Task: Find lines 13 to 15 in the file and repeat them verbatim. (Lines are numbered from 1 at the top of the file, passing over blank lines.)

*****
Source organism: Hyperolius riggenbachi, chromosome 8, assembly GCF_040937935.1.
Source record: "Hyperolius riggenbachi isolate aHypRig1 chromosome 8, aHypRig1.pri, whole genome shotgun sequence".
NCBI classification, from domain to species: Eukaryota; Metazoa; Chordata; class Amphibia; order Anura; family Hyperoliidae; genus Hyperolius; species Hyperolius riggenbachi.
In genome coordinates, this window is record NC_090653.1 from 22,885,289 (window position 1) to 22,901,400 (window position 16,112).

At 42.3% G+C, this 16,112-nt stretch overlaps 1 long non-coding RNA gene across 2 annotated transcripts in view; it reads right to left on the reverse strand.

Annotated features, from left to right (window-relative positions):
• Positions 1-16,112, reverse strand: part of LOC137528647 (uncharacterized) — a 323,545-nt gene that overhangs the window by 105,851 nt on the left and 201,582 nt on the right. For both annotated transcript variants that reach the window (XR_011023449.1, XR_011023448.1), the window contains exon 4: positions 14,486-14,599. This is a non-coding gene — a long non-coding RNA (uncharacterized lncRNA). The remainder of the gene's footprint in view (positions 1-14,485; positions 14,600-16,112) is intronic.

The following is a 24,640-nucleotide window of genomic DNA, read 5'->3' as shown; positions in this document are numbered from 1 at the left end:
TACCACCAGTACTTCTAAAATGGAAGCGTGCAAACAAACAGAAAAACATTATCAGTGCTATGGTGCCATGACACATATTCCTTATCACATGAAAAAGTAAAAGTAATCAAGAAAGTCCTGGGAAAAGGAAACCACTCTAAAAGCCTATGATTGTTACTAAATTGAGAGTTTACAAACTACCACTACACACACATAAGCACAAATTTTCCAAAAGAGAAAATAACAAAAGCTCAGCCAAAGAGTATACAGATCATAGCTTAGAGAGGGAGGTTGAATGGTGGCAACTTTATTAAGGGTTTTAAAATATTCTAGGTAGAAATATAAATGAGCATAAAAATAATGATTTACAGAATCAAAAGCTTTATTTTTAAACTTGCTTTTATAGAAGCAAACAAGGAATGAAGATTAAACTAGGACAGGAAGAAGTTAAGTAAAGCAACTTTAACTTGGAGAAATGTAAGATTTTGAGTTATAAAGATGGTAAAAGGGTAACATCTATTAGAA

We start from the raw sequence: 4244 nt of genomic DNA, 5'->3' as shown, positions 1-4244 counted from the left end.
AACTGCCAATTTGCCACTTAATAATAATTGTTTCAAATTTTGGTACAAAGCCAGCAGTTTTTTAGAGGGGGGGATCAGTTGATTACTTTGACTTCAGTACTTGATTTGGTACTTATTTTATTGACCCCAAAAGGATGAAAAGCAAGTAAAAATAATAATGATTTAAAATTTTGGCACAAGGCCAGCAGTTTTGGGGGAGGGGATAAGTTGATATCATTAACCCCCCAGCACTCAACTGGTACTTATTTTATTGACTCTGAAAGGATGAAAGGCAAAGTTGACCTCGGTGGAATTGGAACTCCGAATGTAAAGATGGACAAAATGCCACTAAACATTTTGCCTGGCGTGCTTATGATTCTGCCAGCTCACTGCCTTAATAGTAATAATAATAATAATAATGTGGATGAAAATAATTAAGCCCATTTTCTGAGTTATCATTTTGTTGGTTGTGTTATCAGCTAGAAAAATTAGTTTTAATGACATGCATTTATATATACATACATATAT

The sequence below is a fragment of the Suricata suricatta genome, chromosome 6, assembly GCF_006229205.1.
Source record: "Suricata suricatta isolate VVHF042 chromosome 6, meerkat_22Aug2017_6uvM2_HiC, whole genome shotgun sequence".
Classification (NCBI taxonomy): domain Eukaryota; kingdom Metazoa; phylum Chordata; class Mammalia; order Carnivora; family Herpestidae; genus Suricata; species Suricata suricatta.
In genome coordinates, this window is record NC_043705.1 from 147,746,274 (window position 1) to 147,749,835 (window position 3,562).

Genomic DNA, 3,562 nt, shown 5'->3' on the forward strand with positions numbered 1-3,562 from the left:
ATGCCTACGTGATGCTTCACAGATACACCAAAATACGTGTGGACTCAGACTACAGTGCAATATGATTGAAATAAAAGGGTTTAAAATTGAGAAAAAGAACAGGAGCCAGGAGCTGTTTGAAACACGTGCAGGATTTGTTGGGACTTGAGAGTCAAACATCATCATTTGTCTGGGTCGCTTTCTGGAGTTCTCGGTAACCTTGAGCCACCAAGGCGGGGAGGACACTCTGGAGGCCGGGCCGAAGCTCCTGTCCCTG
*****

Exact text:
Source record: "Suricata suricatta isolate VVHF042 chromosome 6, meerkat_22Aug2017_6uvM2_HiC, whole genome shotgun sequence".
Classification (NCBI taxonomy): domain Eukaryota; kingdom Metazoa; phylum Chordata; class Mammalia; order Carnivora; family Herpestidae; genus Suricata; species Suricata suricatta.
In genome coordinates, this window is record NC_043705.1 from 147,746,274 (window position 1) to 147,749,835 (window position 3,562).